Sunday, February 14, 2010

Fast Crew - Set the Record Straight


My first reaction when the pointy stick touched down on this New Zealand posse's 2004 debut was 'oh, no, here we go' because it's another of those albums I bought when I started doing production for a local hip hop MC.  Fast Crew and my band had a similar line-up and were using much the same techniques to create our beats.

On the first listen through (it had been a while), I thought there were some great catchy tracks highlighting the machine-gun raps of Kid Deft and, despite myself, I was actually enjoying it.  But listening to the album through for a second time, there was no doubt it has dated and on top of this, the synth bass lines just started to aggravate me.  The production is polished, it also comes out sounding fairly bland.  And while I don't doubt his chops, I was struck by the obvious Eminem influence in the Kid's raps. 

Fast Crew lived up to their name, rising up pretty quickly and disappearing just as quick.  I think if they'd made some different choices for singles, as some of the album tracks (such as Don't Speak My Name) are much stronger, they might have lasted longer.  And while the big hit single I Got is a great party track (as is Oops My Bad) and Suburban Streets has a nice summery feel about it, the rest is, well, pretty average.



I was steeling myself for someone shouting at me and it didn't happen.  In fact, I Got is going on the gym workout playlist.  There are a bunch of tracks on there that are really great, although some got a bit same-y.  Whoever told them to open with Set the Record Straight (I know it's the title track)  has rocks in their head (YourZ sez: oh, yeah, I agree completely).  You gotta open with the killer on your debut album, right?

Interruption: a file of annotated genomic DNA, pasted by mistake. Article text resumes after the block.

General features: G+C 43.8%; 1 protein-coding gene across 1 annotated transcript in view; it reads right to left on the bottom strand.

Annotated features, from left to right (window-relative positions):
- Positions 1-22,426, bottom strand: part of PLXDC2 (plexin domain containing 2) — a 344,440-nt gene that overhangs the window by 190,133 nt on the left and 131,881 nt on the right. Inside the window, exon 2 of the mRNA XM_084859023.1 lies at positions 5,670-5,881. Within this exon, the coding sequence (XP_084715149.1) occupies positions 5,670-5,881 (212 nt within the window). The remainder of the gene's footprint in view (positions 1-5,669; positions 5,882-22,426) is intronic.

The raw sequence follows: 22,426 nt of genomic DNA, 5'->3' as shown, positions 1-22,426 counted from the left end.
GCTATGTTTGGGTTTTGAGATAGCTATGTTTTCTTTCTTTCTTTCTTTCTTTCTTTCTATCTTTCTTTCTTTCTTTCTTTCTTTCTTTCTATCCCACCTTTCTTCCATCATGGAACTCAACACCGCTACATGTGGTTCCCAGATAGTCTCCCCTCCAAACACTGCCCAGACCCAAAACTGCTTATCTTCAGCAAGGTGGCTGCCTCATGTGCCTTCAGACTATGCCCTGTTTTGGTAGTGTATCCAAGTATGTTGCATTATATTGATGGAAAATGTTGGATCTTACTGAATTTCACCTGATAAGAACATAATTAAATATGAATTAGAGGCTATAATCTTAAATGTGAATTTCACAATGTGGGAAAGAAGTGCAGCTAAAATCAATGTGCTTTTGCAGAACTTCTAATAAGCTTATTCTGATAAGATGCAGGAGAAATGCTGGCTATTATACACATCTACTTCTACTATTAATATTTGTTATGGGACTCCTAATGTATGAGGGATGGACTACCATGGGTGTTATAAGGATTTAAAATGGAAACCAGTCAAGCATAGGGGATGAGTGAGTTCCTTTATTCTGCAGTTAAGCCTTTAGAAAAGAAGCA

Anyway, these guys are fun, their raps are fast and smart, they're well worth a listen.  This is going to annoy YourZ but when I was listenng to it I thought - this is what he could have done his band if they'd had some more cash for studio time.  They were doing the same thing at the same time, using the same dreamy girl voice to lighten the rap, getting the rapper to sing... all of this, honey, YOU did.  But they got a gold record (OK, in New Zealand, whoopee) and you guys didn't.  What happened?  Did you guys overthink it?  Maybe you should have just marketed yourselves as the Aussie Fast Crew and got while the getting was good...  (YourZ sez: While I could probably point out that we weren't sycophantic or cool enough for the local hip hop community, which is true, I think it was probably more a case of losing a great, committed vocalist and musician and then having all sorts of trouble finding a replacement).


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  1. This is the first time I've even heard of these guys. I guess it was simply because I wasn't living in New Zealand during the first half of the 2000's.

  2. Yeah, I've also got some Scribe and a few other NZ acts but I'm more a fan of Straightjacket Fits, The Chills and The Verlaines.